The next day, Lilly missed a step. She wanted to go back and try again, but time twisted and tomorrow became today and yesterday became tomorrow, which left today as the missing step. She looked for it when she walked to school, but the day was extra dark making it difficult to find things that went missing. Later, or earlier, when she went to bed, she had a difficult time falling asleep owing to the brightness of the night filling her room with invitations to get up even though she knew she should be sleepy. She missed her dreams that night, almost as much as she missed her today.

Lilly Loved the Rain

One day it rained. Lilly loved the rain. She loved the expanding circles the drops made in puddles and in the pond in the park across the street. She loved watching the long worms stretch along the wet sidewalk. She loved the plinking noise the rain made on her umbrella. Best of all she loved how the clouds came low to cover the tops of the skyscrapers making the city a little smaller. Sometimes the city was too big for Lilly, filled with too many busy people, other times it felt like she was the only one and she had the city to herself. The rain made her feel that way, and she enjoyed splishing and splashing through the puddles in her yellow wellies and squishing the worms.

Lilly and the Frog

One day, Lilly found a frog in the park across the street. It was a small green frog with big eyes, sticky feet to help it cling to trees, and stark red marks along its back.

“Good morning,” said Lilly to the frog.

“And to you as well,” replied the frog to Lilly.

“Are you a poison dart frog?” she asked.

“I have never poisoned a dart,” said the frog, “but yes, your kind call me by that name.”

“I thought you only lived in the rain forest. What are you doing all the way up here in the big city?”

The frog licked its eyes and turned to seemingly get a better look at Lilly. “The rain forest is a dangerous place for frogs. We have many predators although many leave me alone because, well, poisonous, although sometimes we still get stepped on, and besides, the tree where I grew up was cut down and burned up by a farmer. I though that if the city is going to swallow up the whole world, then I should go to the city and learn to live there.”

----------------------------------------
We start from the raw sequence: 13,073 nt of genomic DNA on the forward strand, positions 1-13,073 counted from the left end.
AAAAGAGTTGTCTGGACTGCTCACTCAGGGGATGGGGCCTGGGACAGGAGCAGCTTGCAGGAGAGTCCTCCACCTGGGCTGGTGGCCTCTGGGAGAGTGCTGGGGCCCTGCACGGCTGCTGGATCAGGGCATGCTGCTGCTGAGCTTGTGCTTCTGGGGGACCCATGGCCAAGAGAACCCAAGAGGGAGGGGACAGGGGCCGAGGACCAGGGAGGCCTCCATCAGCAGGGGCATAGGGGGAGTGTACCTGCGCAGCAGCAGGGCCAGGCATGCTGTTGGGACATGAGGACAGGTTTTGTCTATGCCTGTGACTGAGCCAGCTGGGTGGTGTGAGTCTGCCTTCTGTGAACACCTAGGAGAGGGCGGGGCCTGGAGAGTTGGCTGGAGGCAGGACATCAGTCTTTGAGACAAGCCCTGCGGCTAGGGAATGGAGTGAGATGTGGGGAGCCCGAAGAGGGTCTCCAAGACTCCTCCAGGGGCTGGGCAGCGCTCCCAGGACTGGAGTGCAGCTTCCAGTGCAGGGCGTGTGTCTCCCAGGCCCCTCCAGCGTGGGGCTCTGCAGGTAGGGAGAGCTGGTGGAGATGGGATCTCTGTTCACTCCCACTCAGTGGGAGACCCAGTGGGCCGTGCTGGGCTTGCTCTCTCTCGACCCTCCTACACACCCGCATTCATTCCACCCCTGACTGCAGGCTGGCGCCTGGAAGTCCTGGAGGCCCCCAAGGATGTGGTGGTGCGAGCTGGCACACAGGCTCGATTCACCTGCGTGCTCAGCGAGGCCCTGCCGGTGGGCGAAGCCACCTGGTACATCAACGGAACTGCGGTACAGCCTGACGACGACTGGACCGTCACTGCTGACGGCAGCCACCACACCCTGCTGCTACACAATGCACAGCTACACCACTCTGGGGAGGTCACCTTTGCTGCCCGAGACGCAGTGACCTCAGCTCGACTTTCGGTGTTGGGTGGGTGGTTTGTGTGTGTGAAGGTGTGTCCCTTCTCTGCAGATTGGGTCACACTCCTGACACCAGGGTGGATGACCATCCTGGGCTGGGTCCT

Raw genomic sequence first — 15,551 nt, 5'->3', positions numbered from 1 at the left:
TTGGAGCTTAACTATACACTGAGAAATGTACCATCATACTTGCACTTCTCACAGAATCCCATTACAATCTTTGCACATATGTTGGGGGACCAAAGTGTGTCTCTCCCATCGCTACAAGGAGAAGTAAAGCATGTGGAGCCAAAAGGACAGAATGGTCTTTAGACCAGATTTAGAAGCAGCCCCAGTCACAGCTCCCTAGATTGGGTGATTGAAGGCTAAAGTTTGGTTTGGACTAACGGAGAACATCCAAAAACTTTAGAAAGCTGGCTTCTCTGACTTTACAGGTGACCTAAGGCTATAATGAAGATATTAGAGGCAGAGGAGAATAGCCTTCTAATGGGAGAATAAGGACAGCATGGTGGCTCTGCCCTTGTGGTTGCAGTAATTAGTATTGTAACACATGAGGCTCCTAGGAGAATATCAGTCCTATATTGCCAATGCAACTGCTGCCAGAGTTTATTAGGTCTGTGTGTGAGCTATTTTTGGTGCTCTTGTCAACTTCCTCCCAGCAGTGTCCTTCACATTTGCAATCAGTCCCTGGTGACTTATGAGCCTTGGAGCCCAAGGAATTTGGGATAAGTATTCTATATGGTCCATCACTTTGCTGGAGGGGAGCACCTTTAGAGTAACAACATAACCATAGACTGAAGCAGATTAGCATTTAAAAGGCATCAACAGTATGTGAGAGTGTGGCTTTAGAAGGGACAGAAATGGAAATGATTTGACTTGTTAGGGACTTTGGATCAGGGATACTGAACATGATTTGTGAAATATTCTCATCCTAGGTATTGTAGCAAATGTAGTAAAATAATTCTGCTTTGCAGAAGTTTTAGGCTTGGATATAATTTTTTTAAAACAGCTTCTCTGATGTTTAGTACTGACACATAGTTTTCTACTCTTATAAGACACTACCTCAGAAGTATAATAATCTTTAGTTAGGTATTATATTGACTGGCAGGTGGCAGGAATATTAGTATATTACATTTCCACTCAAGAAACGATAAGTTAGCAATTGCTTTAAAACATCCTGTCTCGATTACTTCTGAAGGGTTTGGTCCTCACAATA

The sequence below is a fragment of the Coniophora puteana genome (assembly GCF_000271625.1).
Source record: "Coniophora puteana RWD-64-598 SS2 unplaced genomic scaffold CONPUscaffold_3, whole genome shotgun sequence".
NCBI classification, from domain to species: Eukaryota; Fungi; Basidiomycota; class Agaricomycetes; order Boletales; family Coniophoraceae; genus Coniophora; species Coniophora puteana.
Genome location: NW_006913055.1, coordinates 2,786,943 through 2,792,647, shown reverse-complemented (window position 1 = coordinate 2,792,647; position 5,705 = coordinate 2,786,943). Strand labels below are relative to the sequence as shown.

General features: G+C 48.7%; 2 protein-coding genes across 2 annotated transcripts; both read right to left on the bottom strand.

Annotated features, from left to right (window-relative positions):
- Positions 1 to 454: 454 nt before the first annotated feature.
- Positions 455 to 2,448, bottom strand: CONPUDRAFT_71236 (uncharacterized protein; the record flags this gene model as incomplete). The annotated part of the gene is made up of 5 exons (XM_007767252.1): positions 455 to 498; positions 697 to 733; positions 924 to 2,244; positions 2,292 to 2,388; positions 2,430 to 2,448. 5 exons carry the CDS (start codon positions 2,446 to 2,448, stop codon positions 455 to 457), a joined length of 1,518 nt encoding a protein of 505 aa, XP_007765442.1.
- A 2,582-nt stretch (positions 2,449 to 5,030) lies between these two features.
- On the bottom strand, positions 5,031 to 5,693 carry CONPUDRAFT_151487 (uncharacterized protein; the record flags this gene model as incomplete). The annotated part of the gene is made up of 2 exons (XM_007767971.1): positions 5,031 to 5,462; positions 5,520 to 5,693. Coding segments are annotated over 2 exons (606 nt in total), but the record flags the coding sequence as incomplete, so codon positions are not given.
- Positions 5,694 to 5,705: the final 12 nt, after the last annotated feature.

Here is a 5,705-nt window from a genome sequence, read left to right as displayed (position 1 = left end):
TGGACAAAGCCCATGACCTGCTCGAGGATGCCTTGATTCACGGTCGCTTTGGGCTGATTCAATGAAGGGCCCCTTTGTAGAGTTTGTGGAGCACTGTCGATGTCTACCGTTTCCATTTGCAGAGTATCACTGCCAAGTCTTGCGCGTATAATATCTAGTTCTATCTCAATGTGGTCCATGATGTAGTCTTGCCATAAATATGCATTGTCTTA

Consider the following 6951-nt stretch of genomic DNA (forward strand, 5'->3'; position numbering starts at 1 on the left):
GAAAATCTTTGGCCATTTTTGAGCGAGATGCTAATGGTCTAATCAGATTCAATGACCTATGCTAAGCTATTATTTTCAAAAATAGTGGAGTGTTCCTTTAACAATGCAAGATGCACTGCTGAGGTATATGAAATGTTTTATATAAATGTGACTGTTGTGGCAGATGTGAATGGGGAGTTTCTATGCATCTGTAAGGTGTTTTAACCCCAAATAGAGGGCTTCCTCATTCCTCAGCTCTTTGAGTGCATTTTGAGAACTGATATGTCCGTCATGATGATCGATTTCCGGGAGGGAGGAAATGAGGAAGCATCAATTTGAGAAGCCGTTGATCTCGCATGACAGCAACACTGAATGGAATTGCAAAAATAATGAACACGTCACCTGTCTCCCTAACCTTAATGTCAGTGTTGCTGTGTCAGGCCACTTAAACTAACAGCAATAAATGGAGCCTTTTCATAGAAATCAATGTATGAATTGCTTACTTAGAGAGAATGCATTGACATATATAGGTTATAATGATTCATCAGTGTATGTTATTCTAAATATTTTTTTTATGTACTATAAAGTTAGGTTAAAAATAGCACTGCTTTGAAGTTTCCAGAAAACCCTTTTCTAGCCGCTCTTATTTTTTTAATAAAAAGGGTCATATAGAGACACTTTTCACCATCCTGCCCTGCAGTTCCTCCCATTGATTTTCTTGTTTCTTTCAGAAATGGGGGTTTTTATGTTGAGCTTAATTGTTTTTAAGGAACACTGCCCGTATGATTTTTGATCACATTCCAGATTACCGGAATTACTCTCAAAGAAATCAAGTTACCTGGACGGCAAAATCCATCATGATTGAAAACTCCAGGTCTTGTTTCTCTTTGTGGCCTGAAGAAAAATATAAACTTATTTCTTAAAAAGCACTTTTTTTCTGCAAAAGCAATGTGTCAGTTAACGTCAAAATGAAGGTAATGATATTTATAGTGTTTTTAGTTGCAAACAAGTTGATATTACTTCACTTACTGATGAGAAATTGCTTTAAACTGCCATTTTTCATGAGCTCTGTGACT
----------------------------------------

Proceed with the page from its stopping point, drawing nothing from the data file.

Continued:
“That is a very long story for such a short frog,” said Lilly. “How do you like living in the city?”

“Well, there aren’t many large animals to step on me, unless you count the people and some of the dogs that the people walk. So many people.” The frog stopped to cough.

“Oh dear, are you catching a cold?” asked Lilly.

“No, I’m afraid it is much serious than that. I’m certain I’ve contracted a climate change. It is good that you found me today, because I’m not sure I will be here tomorrow,” said the frog.

“Oh, then I am fortunate indeed to find you,” said Lilly. “I shall be sad and miss you tomorrow.”

“Thank you for your kindness,” said the frog, who licked its eyes again, then hopped away into the higher branches of the tree.

“Farewell,” said Lilly. She waved goodby to the frog and spent much of the rest of the day trying to figure out how to lick her own eyes, but decided her tongue wasn’t nearly long enough.